Breast Cancer Incidence Rates – they have changed.

Recently, one of our trained teachers was reviewing some of our material and highlighted an error. And we are grateful for her careful eye and engagement. Our goal is always to provide accurate data and facts. This can be challenging as information, research, data and statistics evolve and change. We wanted to share the updated details and confirm that we will be updating information that had used the prior information.

‘Good sleuthing, Heidi. And thank you! We will change the answer to that quiz question to TRUE.  This question brings to light much interesting data that has been accumulated since the incidence decline reversed and should be considered. 

Yes, breast cancer incidence rates have been increasing by 0.5% per year in recent years as per your resource. However, there has been a varying pattern of breast cancer incidence rates over the years which is important to observe. After reports from the Women’s Health Initiative randomized trial evaluating HRT, there was a sudden, substantial, and sustained decrease in age-adjusted breast cancer incidence especially among US women 50 years of age or older. The current steady increase in incidence since 2003 is likely due to a number of factors, including earlier detection through screening, better treatments, and increased awareness of the disease.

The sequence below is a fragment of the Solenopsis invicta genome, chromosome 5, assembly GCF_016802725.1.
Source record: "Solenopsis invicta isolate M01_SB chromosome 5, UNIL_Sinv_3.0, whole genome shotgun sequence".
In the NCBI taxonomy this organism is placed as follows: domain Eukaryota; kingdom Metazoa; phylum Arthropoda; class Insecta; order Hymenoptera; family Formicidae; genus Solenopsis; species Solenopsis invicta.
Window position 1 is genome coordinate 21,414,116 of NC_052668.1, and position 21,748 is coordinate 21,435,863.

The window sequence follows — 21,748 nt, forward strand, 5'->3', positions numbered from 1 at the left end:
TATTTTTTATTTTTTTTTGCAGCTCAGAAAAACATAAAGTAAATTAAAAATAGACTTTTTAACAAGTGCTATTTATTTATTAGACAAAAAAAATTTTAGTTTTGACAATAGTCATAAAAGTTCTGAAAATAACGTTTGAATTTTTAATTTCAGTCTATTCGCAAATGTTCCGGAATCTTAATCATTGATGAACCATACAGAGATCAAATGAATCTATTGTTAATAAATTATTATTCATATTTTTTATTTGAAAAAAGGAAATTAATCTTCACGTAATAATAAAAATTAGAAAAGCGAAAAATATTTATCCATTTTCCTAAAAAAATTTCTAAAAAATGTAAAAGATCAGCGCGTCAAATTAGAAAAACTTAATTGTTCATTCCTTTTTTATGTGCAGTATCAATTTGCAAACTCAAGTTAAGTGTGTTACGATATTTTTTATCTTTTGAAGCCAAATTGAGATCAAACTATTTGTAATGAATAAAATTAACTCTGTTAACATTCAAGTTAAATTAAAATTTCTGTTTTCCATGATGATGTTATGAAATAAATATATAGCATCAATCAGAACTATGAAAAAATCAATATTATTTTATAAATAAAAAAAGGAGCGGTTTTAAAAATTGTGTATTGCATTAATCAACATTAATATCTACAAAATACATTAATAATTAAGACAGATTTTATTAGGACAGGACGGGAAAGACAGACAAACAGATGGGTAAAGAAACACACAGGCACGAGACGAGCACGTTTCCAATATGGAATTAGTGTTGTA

Studying all this and new data can give valuable information about predictions and management of this disease, which by the way is not one disease.  

It is important to note that the increase in breast cancer incidence rates is not due to an increase in the underlying risk of breast cancer over time. Rather it means the increase in incidence rates is likely due to factors such as:

  • Increased knowledge of risk factors due to obesity, alcohol consumption, and lack of physical activity.
  • Changes in screening practices: More women are getting mammograms, and mammograms are becoming more sensitive. Therefore, the detection of more early-stage breast cancers, which are less likely to be fatal, has increased.
  • Changes in hormone replacement therapy (HRT) use: HRT can increase the risk of breast cancer.  

On the other hand, it is important to note that breast cancer death rates have been decreasing steadily since 1989.  Despite the increase in incidence rates, breast cancer is still a very treatable disease. The five-year survival rate for breast cancer is 90%. This means that 90% of women diagnosed with breast cancer are still alive five years later. 

Here is some data and research on the rise in breast cancer incidence:

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